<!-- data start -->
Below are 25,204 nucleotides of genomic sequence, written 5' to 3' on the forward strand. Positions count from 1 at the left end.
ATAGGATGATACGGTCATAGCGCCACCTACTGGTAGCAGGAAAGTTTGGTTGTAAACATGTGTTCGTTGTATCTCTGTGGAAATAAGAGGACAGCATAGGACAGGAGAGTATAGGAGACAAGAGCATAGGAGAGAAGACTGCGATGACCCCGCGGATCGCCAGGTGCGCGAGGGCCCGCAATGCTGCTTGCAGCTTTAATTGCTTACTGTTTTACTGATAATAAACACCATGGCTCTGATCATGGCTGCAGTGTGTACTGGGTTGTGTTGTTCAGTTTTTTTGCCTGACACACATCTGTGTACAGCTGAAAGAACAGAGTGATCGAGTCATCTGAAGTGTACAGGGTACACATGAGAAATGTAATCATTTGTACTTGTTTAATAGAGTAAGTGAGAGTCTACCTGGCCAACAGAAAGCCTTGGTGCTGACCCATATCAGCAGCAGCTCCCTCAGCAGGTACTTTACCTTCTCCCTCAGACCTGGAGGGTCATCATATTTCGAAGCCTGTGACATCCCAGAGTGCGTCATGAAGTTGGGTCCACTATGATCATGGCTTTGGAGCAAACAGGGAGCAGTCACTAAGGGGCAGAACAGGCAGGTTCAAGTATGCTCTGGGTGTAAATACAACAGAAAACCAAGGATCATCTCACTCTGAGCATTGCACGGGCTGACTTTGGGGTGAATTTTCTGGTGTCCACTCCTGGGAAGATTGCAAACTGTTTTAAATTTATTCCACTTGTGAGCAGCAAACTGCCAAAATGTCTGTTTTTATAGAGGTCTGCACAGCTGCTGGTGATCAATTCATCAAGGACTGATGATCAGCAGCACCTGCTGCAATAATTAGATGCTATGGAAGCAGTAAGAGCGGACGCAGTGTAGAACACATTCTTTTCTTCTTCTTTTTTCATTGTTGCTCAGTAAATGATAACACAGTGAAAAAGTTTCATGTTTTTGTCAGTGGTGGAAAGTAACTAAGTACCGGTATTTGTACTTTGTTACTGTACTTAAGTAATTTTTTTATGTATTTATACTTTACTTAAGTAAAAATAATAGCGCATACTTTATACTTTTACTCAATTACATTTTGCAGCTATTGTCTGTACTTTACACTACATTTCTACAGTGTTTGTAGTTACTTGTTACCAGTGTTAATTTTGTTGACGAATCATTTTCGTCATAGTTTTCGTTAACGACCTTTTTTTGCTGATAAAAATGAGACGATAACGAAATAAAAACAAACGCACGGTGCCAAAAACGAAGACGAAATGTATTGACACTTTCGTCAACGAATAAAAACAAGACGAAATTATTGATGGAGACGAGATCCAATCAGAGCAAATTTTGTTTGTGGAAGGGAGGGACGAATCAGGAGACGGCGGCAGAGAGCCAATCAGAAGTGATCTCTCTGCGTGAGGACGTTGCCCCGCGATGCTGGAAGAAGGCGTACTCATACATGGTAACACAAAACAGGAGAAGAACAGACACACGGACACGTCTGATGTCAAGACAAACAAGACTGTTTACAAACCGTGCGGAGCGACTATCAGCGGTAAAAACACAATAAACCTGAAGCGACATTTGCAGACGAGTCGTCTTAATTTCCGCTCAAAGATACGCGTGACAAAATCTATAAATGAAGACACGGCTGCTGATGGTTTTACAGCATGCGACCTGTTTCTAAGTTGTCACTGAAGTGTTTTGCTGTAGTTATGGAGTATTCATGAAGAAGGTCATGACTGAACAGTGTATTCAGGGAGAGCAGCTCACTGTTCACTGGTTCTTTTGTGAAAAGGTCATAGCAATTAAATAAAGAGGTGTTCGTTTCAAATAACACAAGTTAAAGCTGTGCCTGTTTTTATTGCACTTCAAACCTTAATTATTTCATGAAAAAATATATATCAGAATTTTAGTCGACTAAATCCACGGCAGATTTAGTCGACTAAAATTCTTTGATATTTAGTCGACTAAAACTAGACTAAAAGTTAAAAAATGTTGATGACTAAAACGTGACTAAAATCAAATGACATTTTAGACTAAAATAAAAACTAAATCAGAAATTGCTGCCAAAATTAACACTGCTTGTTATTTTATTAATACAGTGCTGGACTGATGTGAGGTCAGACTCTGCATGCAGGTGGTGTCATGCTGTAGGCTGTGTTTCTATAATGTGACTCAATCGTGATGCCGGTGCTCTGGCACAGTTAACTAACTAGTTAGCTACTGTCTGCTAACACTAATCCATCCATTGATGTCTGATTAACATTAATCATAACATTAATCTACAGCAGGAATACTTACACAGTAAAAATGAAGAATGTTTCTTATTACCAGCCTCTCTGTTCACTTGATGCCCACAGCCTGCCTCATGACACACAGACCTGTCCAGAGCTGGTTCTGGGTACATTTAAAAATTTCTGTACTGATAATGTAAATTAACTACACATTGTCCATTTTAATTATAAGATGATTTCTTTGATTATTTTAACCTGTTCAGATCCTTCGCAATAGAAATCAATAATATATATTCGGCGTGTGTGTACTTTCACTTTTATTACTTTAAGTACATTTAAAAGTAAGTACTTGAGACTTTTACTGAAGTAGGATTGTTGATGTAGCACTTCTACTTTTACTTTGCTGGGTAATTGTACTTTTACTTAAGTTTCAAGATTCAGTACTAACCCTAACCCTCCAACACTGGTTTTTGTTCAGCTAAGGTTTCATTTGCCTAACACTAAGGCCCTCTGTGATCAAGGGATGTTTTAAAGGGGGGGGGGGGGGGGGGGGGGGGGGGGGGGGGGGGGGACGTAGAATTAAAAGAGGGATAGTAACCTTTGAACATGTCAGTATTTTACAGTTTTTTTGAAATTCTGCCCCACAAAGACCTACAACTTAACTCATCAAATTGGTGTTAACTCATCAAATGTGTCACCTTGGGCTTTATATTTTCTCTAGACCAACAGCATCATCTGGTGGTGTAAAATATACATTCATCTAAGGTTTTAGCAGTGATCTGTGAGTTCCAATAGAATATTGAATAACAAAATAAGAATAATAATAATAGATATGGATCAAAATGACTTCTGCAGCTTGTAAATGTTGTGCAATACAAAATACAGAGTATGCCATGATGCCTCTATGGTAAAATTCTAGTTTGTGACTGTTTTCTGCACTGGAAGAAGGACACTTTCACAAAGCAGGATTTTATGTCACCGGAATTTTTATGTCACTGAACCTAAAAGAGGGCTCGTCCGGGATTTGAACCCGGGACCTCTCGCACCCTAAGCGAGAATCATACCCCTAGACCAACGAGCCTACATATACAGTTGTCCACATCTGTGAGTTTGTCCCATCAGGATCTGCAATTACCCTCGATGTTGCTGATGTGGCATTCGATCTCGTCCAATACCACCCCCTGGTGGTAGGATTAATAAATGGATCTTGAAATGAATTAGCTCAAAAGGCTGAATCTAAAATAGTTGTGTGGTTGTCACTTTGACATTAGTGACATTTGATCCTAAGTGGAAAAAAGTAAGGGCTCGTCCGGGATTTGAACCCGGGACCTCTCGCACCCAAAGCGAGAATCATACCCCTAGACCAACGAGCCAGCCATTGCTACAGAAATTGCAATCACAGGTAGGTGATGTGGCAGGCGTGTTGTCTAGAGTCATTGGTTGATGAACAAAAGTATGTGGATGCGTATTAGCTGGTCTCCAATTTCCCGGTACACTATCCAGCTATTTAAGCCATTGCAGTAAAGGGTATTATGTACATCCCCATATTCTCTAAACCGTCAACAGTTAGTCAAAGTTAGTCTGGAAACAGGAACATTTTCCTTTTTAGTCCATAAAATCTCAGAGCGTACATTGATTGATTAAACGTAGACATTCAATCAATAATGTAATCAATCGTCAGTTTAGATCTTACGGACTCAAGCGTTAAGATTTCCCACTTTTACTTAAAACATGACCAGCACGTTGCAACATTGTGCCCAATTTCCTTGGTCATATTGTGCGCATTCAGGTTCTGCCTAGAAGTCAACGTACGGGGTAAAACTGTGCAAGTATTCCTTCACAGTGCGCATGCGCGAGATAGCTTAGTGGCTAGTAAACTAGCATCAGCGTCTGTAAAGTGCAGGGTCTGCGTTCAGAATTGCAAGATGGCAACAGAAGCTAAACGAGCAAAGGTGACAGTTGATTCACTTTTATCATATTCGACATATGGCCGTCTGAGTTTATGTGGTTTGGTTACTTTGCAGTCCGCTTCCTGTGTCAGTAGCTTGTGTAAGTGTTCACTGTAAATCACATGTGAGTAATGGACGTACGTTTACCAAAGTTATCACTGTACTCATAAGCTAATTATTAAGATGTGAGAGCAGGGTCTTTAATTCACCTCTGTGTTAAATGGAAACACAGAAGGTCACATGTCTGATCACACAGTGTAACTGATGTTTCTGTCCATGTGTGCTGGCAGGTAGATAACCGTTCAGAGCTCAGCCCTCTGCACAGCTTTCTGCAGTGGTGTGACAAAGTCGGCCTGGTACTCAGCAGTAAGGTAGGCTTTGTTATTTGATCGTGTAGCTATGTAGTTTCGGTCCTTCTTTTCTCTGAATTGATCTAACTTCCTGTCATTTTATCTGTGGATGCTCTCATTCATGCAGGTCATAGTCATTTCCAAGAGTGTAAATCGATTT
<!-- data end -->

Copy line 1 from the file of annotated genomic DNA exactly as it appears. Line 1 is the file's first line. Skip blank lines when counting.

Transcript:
Below are 25,204 nucleotides of genomic sequence, written 5' to 3' on the forward strand. Positions count from 1 at the left end.